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Redmond Elementary's Teshima dons penguin suit after students raise $10,000

Redmond Elementary School principal Joyce Teshima greets students with high fives in her penguin suit. Teshima dressed up as the cold-weather bird after students raised $10,000 by selling cookie dough, magazine subscriptions and online gifts. - Samantha Pak, Redmond Reporter
Redmond Elementary School principal Joyce Teshima greets students with high fives in her penguin suit. Teshima dressed up as the cold-weather bird after students raised $10,000 by selling cookie dough, magazine subscriptions and online gifts.
— image credit: Samantha Pak, Redmond Reporter

For anyone who may have spotted an oversized penguin waddling around downtown Redmond Friday afternoon, you were not just seeing things and you were not alone.

Redmond Elementary School (RES), usually home of the hawks, has been all about the cold-weather bird for several weeks as students have raised about $10,000 for their school by selling cookie dough, magazine subscriptions and online gifts.

It was announced at the kickoff assembly for the fund-raiser a few weeks ago that principal Joyce Teshima would don a penguin suit for a day if the school reached its goal to raise $6,500. Teshima was surprised by the announcement since it was made — with no prior notification — by a representative from Great American Fundraising, the organization RES worked with for the fund-raiser. But as she's been known to wear a homemade ninja duck costume in the past to motivate students during a previous fund-raiser, Teshima didn't back down from the challenge when her students met and surpassed the set goal. She even seemed to enjoy the plush-toy fashion statement she was making.

"I feel like a teddy bear," she said Friday, though she admitted that her head was really hot in the costume.

BIRD ABOUT TOWN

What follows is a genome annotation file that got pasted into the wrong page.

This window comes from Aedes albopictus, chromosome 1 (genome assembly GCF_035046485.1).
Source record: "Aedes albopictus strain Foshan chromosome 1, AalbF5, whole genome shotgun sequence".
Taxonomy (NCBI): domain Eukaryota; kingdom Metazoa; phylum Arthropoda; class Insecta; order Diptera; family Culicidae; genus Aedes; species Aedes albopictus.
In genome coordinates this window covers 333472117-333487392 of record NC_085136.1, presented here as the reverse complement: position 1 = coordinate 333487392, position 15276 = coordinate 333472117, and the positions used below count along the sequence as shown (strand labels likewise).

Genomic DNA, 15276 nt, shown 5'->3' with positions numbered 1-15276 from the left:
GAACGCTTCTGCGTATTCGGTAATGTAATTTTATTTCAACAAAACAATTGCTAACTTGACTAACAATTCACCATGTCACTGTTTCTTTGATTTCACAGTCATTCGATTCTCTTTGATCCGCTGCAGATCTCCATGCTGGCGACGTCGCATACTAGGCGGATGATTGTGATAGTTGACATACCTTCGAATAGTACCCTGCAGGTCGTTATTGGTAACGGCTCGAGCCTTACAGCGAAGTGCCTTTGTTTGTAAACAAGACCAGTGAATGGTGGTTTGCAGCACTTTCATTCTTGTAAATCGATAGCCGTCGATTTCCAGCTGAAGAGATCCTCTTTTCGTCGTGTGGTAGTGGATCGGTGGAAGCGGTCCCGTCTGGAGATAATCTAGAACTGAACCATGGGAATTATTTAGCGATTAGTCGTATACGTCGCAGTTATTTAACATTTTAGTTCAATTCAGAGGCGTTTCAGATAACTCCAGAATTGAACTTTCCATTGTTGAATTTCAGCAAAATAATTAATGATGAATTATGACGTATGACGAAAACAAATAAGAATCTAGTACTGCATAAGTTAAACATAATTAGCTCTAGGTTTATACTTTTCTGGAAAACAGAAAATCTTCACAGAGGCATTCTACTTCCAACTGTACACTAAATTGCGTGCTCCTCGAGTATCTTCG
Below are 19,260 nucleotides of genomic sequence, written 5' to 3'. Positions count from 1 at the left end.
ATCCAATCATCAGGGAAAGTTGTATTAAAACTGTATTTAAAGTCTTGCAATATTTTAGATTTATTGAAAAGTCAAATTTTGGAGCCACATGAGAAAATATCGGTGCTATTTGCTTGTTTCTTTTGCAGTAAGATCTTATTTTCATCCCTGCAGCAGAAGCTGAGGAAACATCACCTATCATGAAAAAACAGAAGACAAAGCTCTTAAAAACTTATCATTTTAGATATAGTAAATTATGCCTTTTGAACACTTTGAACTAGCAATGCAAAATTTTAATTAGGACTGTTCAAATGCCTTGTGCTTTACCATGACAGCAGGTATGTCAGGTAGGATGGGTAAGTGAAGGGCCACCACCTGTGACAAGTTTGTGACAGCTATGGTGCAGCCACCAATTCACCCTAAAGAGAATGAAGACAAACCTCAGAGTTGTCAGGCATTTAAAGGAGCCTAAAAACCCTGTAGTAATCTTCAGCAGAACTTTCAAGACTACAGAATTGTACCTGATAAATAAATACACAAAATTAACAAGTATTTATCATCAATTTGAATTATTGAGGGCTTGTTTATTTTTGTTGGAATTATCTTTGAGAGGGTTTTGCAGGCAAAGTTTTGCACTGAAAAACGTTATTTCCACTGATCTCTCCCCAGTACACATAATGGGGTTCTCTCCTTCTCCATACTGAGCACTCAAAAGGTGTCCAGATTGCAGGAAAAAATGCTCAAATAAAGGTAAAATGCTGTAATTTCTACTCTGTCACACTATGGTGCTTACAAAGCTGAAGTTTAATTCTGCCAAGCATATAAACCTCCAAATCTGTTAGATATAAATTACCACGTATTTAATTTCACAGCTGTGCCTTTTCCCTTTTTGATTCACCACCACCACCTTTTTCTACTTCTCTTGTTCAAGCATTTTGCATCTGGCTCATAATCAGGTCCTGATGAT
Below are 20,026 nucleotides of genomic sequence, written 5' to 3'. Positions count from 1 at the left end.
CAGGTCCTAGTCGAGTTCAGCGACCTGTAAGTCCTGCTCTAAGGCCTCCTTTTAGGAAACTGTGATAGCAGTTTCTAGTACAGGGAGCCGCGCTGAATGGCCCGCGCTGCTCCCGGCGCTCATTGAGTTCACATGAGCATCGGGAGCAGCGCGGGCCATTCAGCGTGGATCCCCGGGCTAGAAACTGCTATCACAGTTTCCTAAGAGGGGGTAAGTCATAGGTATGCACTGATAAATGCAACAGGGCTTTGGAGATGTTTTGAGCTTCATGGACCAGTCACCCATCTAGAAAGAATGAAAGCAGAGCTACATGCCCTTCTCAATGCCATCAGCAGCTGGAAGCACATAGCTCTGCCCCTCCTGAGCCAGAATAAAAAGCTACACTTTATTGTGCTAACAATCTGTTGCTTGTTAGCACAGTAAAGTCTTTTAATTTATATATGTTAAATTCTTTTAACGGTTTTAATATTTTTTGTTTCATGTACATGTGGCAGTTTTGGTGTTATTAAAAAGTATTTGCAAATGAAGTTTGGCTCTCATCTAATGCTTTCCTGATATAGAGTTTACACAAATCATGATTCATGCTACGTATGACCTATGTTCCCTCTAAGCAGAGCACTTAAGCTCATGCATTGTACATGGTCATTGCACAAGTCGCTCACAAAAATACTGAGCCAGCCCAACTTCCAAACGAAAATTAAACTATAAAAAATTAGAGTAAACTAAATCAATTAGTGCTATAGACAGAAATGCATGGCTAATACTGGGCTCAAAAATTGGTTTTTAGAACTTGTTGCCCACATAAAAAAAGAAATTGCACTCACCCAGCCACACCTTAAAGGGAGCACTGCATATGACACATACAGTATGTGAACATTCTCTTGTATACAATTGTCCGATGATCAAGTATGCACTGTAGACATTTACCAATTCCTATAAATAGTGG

Teshima joined students outside during recess — her penguin suit protecting her from the cold — and visited individual classrooms to show off her new look. Everywhere she went, she was swarmed by students eager to see the costume up close.

"It was a rockstar coming onto the playground," said RES PTSA President Elena Savage about Teshima's first appearance as a penguin.

In addition to recess and classroom visits, Teshima also took her one-bird show on the road, making a bank run and stopping by Dairy Queen for — what else — a Blizzard. She even waddled by the Lake Washington School District (LWSD) Resource Center in Redmond Town Center to see Superintendent Dr. Traci Pierce, who had visited RES earlier in the day and thoroughly enjoyed Teshima's feathered look.

EXCEEDING EXPECTATIONS

Pierce wasn't the only one who enjoyed it.

Third-grader Audrey Wilson said the idea of having her school principal dress up as a penguin for a day definitely motivated her to sell. And sell she did. As the school's top seller, Audrey raised $765, though she said there were other factors that pushed her to sell.

"I just wanted to sell a lot of cookie dough to get prizes," the 8-year-old said.

Audrey definitely did that as her sales included 51 tubs of cookie dough. The prizes she will receive for her efforts include an iPod Shuffle, a remote-control bird and an assortment of penguin key chains.

Other top sellers at RES were Catie Hall, who brought in $500, including 33 tubs of cookie dough, and Amelia Lange, who raised $435, including 29 tubs of cookie dough.

The top classroom raised $3,635 and three-quarters of the classes in the school each brought in at least $1,000 or more.

"They rose to the occasion," Savage said about the students' fund-raising efforts. "Those kids rallied to the idea of supporting their school."

She said the money they raised will help pay for various math and arts programs, the school's Accelerated Reader program and more.

While RES raised $7,000 during last year's fundraiser, Savage said they decided to lower their goal due to the district-wide grade reconfiguration and the school's loss of sixth graders. She said their population — 401 according to the school's website — is about the same as last year but with a large number of kindergartners and first graders, they didn't know how well the younger students would do with selling.

"We expected to be less just because the population changed," Savage said. "(The students) totally proved us wrong."

 

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